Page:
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Chapter 1-15

TextBook Summary Chapters 1-15

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SOC 2700
Scott Brandon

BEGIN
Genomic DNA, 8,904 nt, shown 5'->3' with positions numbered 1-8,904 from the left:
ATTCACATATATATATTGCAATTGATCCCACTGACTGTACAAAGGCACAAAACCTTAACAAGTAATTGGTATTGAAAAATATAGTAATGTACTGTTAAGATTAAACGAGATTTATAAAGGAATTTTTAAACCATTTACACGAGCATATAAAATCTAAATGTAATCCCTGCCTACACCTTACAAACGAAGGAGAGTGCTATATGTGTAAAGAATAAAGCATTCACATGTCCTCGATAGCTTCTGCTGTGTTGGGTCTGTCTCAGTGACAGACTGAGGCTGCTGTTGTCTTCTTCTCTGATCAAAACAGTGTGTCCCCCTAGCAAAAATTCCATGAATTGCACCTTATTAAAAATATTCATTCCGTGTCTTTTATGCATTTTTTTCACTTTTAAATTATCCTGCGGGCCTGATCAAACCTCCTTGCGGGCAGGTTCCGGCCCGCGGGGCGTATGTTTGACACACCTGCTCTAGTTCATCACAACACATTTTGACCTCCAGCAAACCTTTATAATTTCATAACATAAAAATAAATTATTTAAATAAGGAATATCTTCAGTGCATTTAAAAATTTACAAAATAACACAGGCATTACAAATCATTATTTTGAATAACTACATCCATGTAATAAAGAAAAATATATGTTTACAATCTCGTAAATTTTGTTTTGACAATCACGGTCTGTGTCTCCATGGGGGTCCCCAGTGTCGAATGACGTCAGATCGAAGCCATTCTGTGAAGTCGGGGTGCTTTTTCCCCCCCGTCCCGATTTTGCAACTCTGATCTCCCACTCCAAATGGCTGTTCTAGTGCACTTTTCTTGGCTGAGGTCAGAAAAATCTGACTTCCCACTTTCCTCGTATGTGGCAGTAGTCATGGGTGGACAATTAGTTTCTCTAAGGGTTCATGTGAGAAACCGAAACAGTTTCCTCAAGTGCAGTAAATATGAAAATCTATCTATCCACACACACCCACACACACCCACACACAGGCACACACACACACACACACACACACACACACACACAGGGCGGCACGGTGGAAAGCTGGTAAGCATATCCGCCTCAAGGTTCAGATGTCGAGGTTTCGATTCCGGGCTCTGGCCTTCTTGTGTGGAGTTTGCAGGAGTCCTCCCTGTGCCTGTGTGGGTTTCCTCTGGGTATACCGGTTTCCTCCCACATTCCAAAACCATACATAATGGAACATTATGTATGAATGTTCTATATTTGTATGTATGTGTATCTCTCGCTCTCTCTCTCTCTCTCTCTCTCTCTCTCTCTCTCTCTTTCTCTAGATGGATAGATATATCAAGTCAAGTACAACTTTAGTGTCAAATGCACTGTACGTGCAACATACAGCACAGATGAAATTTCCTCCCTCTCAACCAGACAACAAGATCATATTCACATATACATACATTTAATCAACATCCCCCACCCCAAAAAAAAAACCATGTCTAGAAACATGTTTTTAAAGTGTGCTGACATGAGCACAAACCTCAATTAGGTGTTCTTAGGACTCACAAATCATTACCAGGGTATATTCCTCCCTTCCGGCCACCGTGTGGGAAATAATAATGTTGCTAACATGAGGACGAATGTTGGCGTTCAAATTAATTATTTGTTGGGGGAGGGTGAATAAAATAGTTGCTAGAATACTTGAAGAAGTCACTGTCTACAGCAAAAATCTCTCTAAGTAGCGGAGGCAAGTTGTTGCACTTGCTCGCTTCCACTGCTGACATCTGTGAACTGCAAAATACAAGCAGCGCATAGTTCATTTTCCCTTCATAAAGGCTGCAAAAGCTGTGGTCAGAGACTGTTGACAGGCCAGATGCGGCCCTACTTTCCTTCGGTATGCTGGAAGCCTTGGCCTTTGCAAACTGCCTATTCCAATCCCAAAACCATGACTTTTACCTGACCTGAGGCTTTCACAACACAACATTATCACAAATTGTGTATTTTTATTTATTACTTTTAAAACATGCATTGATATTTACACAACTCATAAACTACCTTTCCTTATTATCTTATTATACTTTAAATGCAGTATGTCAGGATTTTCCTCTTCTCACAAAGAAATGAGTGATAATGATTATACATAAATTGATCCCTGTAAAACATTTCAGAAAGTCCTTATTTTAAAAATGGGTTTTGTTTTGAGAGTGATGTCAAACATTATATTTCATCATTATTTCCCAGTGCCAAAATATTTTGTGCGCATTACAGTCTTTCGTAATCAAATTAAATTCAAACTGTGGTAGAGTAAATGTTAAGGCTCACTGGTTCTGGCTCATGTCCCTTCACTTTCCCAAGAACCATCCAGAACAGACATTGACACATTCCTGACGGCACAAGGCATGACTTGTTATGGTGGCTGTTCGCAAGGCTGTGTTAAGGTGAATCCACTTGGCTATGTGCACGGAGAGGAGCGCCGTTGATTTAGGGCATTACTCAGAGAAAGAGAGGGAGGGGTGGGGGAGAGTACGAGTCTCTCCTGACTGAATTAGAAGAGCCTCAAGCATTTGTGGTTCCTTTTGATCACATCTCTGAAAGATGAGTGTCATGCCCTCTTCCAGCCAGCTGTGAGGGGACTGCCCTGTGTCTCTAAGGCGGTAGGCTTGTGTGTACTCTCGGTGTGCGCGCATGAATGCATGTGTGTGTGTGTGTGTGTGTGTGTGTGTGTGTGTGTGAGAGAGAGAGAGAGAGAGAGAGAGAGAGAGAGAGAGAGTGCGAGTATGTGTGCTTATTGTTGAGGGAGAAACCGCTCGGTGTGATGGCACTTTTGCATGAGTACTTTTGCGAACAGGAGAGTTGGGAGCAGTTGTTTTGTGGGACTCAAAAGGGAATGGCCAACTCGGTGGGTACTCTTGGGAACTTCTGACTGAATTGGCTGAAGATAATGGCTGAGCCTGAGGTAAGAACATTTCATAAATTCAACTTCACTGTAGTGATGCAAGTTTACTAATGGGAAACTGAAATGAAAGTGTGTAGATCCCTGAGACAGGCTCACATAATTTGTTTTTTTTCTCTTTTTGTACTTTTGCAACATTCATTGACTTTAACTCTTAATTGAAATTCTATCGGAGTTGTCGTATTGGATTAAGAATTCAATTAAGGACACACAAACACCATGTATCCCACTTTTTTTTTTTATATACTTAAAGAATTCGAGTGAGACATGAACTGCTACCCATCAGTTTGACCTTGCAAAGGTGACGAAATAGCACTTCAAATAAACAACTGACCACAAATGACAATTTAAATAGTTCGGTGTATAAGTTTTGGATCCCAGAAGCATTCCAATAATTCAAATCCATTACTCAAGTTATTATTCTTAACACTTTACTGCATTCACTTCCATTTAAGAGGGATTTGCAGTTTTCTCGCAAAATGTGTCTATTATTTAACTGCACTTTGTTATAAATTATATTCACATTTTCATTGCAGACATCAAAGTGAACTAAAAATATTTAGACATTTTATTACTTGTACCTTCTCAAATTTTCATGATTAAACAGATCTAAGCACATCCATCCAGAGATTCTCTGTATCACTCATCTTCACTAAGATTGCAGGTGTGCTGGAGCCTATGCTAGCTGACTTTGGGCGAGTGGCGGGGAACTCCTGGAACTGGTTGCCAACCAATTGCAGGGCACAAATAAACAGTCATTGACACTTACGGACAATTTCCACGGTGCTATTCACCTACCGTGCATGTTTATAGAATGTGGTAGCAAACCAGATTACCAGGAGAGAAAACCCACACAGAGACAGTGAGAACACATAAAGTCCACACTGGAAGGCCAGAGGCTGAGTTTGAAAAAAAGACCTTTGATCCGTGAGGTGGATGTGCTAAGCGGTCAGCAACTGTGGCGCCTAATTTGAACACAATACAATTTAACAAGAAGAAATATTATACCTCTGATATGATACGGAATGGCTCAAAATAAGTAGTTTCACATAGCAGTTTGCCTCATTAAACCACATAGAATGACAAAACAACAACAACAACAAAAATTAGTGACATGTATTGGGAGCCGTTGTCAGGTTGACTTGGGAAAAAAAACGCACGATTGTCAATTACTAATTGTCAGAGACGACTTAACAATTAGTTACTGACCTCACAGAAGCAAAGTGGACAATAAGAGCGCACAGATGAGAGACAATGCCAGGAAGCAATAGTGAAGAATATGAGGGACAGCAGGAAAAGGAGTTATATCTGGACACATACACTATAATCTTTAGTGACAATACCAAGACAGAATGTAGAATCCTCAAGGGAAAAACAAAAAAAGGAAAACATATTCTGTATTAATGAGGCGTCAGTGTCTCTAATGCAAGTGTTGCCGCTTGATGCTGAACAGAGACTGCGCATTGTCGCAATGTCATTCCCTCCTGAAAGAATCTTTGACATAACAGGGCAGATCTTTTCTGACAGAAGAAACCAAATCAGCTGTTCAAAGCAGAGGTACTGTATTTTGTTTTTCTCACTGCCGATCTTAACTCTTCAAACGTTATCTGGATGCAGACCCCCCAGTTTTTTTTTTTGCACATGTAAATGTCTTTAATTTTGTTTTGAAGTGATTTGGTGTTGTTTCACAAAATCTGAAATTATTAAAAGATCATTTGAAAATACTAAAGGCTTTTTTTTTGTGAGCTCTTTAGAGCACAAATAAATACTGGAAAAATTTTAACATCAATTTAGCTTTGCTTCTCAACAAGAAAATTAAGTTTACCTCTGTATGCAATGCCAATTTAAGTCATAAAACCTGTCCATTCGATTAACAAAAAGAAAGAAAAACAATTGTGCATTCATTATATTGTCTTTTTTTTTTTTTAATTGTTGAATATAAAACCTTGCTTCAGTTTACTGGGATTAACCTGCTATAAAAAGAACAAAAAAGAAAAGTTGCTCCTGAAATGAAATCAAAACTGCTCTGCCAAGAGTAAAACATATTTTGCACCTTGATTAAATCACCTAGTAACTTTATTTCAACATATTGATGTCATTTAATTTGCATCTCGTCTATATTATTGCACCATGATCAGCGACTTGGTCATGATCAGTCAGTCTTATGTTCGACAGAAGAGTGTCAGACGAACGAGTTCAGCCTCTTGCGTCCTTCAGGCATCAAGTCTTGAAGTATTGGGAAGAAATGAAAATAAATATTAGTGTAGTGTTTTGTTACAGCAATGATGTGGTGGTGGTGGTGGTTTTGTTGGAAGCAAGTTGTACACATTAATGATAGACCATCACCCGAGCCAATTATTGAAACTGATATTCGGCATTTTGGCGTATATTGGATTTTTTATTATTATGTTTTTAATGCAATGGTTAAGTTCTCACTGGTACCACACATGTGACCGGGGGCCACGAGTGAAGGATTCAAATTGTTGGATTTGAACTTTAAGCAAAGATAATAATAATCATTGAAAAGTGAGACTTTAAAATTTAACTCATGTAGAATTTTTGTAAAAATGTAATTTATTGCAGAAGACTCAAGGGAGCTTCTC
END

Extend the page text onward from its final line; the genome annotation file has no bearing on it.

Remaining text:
Chapter 1 - SOC*2700 Uniform Crime Reports - published by the FBI, lists the number of crimes reported since not everyone reports it, does not include all crimes do not include drug related offenses, only serious street crimes Self Report Surveys - people are asked to report how many offenses they have committed majority of people have committed crimes National Crime Victimization Survey - survey that asks if you have been victimized generally crimes such as child abuse, spousal abuse, sexual assault by acquaintance and white collar crime are less likely to be reported hard to compare crimes across cultures - different things are considered illegal & have different ways of collecting statistics about crime people generally believe crime is caused by unemployment, bad family life and lenient courts social experiences shape the way people think about crime as society changes so do the way people think about crime Classical School began in the Enlightenment era rejects spiritual or religious views of crime believe criminals are reasonable (weigh costs and benefits in deciding to be criminal) criminal law should be fair & shouldnt be profitable related to rational choice & deterrence theory Positivist School scientific study of criminals Cesare Lombroso - biological traits crime is predetermined Chicago School study urban areas in relation to crime control theory (crime occurs when controls are weakened), differential association theory (definitions support criminal behaviour), anomie-strain theory (crime occurs when people can not achieve success) mainstream criminology - consists of the 3 theories Critical Theory related to labeling theory conflict & power in relation to crime feminist theory - gender roles shape criminality intersection of race, class and gender white collar crime - related to Critical theorists, crimes of the powerful conservative explanations of crimes - crime was a fault of the individual, suggest that the answer to crime is harsher sanctions routine activity theory/environmental criminology understands crime as an event (motivated offender & opportunity) situational crime prevention - reduce opportunities for crime within a situation - thinking and decision making of offenders - rational choice theory - relates to opportunity theory, and perceptual deterrence theory biosocial perspective - research on brain, genetics & other biological factors criminal man- a search for biological traits that differentiate offenders from non offenders life course/developmental criminology - roots of crime related back to childhood Chapter 2 Explanations The search of explanations of criminal behaviour is not easy because we constantly must guard against our biases, mistaken perceptions, and prejudices Social Context Influences the explanations of crimes Consists of perceptions and interpretations of the past as well as the present Bennett Crimewarps Book she wrote in 1987 Wrote book after completing doctorate in sociology, accomplished scholar, research, teacher, journalist with more than 20 years of work on the topic of crime Therefore was experienced and prepared to study major trends Refers to the bends in todays trends that will affect the way we live tomorrow Thesis was that much of what we have come to regard as basic demographic features of our societys population and crime trends are changing dramatically. These crime warps represent a set of major social transformations Identified 6 crimewarps One was labelled The New Criminal Refers to the fact that the traditional criminal is poor, undereducated, young male Traditional criminals will be displaced by older, more upscale offenders including more women involved in white collar crime and domestic violence. Teenagers will commit fewer crimes and senior citizens will enter the crime scene as geriatric delinquents !!!Point of story is!!! She was wrong even though she was so educated and prepared to make a thesis. There are not more women committing crime, we still have young offenders, and there are no elderly delinquents. Therefore, no single lens (such as Bennetts use of demographics) is adequate for explaining crime trends. Historical Eras The context of previous historical eras made different kinds of theories about crime possible just like social context Spiritualism As an explanation of criminal behaviour Stressed the conflict between absolute good and absolute evil People who committed crimes were thought to be possessed by evil spirits/ sinful demons Primitive People Natural disasters were punishments by spirits for wrong doings This view was also used by ancient Egyptians, Greeks, and Romans Middle Ages Spiritualistic explanations because well organized and connected to the political and social structure of feudalism Developed into this way because originally disputes was kept in the family which meant huge blood feuds and those with strong families would just not get punished Was avoiding problems by using methods such as Trial by battle Individual from each family fought, believed victory would go to the innocent if he believed in/trusted god Trial by ordeal Subject the accused to life-threatening/painful situations. If you lived, you were innocent because God protected you Compurgation Accused could have reputable people swear on oath that they were innocent. No one would lie under oath due to fear of Gods punishment The Classical School: Criminal as Calculator Emphasis on the individual criminal as a person who is capable of calculating what he or she wants to do Supported by philosophy that humans had free will and behaviour was guided by hedonism Individuals guided by pain-pleasure principle in which they calculated the risks and rewards Hence punishment should be suited to the offense, not the social or physical characteristics of the criminal Cesare Bonesana Marchese de Beccaria (1738-1794) Pulled together many of the most powerful 18 century ideas of democratic liberalism and connected them to issues of criminal justice Grew up in Europe Didnt have equal protection, due process, and trial by peers as is standard in USA French police dealt with not only criminal matters but also the morals and political opinions of French citizens Arrest people without warrants, pass judgment and hold people in custody indefinitely on unspecified charges Arrested had few legal protections and punishment was severe Read up on enlightenment philosophers Was no eager to write because he did not enjoy writing and was worried about political reprisal Wrote On Crimes and Punishments To escape war and chaos, individuals gave up some of their liberty and